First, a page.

Chapter 3 Indian/Buddhist Art
Chapter 3 Indian/Buddhist Art art 2430
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This 6 page Class Notes was uploaded by Shelby Bussard on Wednesday September 14, 2016. The Class Notes belongs to art 2430 at Wright State University taught by sally struthers in Fall 2016. Since its upload, it has received 9 views. For similar materials see Non-western Art in Art at Wright State University.
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Date Created: 09/14/16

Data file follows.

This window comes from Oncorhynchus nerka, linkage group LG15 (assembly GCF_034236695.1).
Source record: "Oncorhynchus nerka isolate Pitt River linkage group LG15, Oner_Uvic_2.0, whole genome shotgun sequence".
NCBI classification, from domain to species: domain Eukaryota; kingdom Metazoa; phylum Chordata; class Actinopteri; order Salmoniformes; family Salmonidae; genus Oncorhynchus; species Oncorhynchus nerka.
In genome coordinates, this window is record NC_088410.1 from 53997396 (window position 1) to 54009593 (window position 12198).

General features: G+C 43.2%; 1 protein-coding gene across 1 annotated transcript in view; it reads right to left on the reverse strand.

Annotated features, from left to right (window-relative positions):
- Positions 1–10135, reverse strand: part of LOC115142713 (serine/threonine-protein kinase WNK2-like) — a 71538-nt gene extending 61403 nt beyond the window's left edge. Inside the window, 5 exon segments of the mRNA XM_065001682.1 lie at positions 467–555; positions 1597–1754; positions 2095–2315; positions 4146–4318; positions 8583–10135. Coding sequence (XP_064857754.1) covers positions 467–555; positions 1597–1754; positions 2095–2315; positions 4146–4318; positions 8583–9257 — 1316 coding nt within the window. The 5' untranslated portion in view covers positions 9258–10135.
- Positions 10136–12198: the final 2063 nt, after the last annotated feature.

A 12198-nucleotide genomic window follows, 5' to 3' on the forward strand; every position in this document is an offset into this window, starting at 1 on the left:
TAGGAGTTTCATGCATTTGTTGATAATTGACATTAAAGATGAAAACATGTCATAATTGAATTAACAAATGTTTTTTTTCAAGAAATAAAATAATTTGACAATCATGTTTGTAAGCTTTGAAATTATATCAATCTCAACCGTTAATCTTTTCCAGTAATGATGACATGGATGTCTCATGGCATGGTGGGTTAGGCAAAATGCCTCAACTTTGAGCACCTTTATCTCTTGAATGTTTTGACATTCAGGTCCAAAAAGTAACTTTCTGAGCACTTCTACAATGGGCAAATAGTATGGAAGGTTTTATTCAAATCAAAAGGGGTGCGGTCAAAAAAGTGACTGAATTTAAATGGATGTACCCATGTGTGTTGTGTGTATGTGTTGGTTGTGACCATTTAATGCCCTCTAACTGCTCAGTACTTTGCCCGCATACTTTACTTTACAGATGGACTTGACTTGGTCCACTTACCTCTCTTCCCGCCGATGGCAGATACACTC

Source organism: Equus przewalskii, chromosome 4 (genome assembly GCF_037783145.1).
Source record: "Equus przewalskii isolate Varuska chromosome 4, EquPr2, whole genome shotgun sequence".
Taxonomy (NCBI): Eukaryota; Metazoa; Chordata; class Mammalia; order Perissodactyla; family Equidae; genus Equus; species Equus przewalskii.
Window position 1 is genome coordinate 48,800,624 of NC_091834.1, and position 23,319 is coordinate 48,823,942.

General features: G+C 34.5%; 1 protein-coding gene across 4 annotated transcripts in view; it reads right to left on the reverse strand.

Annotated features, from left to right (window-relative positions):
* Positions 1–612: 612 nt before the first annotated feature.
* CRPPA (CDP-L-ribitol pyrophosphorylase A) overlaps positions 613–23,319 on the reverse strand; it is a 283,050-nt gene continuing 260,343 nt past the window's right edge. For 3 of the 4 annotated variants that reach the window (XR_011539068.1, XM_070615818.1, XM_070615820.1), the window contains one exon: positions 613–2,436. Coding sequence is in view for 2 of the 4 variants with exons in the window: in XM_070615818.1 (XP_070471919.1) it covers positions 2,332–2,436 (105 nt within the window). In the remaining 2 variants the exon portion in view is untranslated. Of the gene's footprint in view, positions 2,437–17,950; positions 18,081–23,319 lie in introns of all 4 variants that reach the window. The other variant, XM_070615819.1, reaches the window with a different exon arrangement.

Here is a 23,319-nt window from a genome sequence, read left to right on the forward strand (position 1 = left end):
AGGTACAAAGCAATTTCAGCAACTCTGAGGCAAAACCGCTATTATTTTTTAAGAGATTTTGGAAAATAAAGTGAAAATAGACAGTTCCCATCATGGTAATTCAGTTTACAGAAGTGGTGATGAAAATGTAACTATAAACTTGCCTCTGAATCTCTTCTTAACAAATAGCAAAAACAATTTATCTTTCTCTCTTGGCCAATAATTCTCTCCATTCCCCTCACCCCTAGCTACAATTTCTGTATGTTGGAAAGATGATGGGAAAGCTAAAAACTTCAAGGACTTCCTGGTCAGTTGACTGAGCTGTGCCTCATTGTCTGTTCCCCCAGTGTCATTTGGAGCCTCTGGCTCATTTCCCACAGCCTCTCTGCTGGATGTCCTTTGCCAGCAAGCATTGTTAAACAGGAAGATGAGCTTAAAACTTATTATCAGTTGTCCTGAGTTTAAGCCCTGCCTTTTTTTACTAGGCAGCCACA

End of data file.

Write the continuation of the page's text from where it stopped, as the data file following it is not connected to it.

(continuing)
Chapter 3 India and Southeast Asia Book notes Seal from the Indus Valley civilization Horned bull with hieroglyphs Pakistan, MohenjoDaro 3rd millennium BCE National museum, Karachi Seal impression from the Indus Valley civilization Yogi “holy man” Yogini “holy woman” With hieroglyphs Dancing figure Pakistan Fluid Relaxed Tribhanga 3 bends poses Vedic Period 1600322 BCE Waves of IndoEuropean (Aryan) peoples invades Indus Valley No archeological record of cities, burials, or works of art Spoke an early form of sanskrit Sacred literature: vedas Karma (credit) and reincarnation Social hierarchy became the Hindu caste system Nirvana The liberated individual soul Buddhism Prince Siddhartha Gauthama Teachings a reaction against vedic hierarchy Two buddhist traditions emerged, both stressing Compassion Selflessness One emphasizes breaking the cycle of reincarnation and achieving Nirvana (meditative) The other attainment of enlightenment for everyone (prayer and faith) Starts in India First Buddhist tradition spreads to Sri Lanka and SE Asia Second takes root in China, Japan, and Korea Buddhism dies out in India by 10th century Buddha Prince Siddhartha Gautama born 564 BCE Born in Nepal Queen Maya gave birth to him through her side while reaching up to touch a sal tree He was prophesied to his father that he would grow up to rule the world or become a great spiritual leader Sheltered in the court At 29 ventured outside saw suffering of humanity Renounced materialism Left wife and family Sought enlightenment In 537 BCE, while meditating under a pipal tree, he resisted the demon Mara and achieved enlightenment Pipal became bodhi (enlightenment) tree It’s site bodhgaya (place of enlightenment) Siddhartha became a buddha (one who has awakened) Became known as Shakyamuni (one who has awakened) Preached first sermon in the Deer Park at Sarnath Set in motion the wheel (Chakra) of the law (Dharma) Thus founded Buddhism When he died he was cremated and ashes shone like pearls Bodhissatvas Wise and compassionate supernatural beings Buddhist monasteries flourished and spread buddhism Maurya Period 325121 BCE Stone pillars Axis of the world to link heaven and earth Face north, south, east, and west Reminiscent of Achaemenid Persia Persepolis Birth of Buddha From Gandhara, India Lion Capital from Sarnath, Ashoka Pillar, Uttar Pradesh, India, Maurya period 3rd century BCE Sandstone, 7 feet fall Lions = buddha Shakyamuni Wheel of law Rivers Horse Bull Elephant Lion Lotus Indian Parliament Building, Bangalore The Ashoka Lion capital or the Sarnath lion capital is the national symbol of India The Sarnath pillar bears one of the Edicts of Ashoka, an inscription against division within the Buddhist community, which reads “no one shall cause division in the order of monks.” The pillar is a column surmounted by a capital which consists of a canopy representing an inverted bellshaped lotus flower, a short cylindrical abacus with four 24spoked Dharma wheels with four animals (an elephant, a bull, a horse, a lion) Elephant Represents the Buddha’s idea in reference to the dream of Queen Maya of a white elephant entering her womb Bull Represents desire during the life of the Buddha as a prince Horse Buddha’s departure from palatial life Lion The accomplishment of Buddhahood Bull Capital, Ashoka Pillar, from Rampurva, Bihar India Maurya period Shunga Period Stupas When buddha died was cremated His remains divided and placed in 8 burial mounds: stupas Emperor Ashoka divided these into 84,000 legendary stupas Dome cosmological significance Great Stupa Sanchi Founded 3rd century BCE Yasti Mast Axis of world mountain Dome Arc of the sky Vedika Railing Separates sacred and profane (lower one) Harmika Upper railing Toranas Gates 3tiered chattra Buddha Law and community of monks Mr. Meru World mountain Mandala Circle or arc A diagram of the Buddhist cosmos Jatakas Stories of the lives of the buddha In class notes Mini writing assignment #2 due 9/25 Test #1 10/4 No class 10/18 DAI field trip 10/20 Research paper due 12/4 Hinduism was present before Buddhism Buddhism grew from Hinduism Early buddhist art is aniconic Wheel of life Bodhi tree Kushan Period Gandara style First images of Buddha Greek influence Western influence Used Alexander the great to model Buddha Urna Third eye Placed on forehead Ushnisha Sign of intelligence Nimbus Symbol of holiness Long ear lobes Buddha was wealthy He was an Indian prince Anyone who attains enlightenment is a Buddha Sanghati Gown Ascetic Given up worldly goods Mudras Hand gestures Gupta Period Seated Buddha preaching 1st sermon Most famous image Yogi ascetic Lion throne Teaching gesture Winged lions = royalty Serene pose Predella Story underneath sculpture Deer Wheel Scene of sermon under sculpture Lotus Symbol of enlightenment, purity Progress of the soul Ajanta Cave India Carved from the rocks Beautiful Bodhissava Tribhanga pose Padmapani = lotus, breath in Jatakas Stories of Buddha Colossal Buddha On silk road Sand stone Blown up 2001 Gandharan style Thangka 800 years old, survived in cave Silk painting Tibetan mystical religion Dali Lama (Tibetan priest) Ocean High Priest Leader of Tibetan Buddhism Won nobel peace prize Brilliant colors Symbol of wisdom Painted banner Sky burial Bodies are broken into pieces and fed to the birds Stupas Sacred places Ananda Buddha’s cousin 2,000 monuments around area
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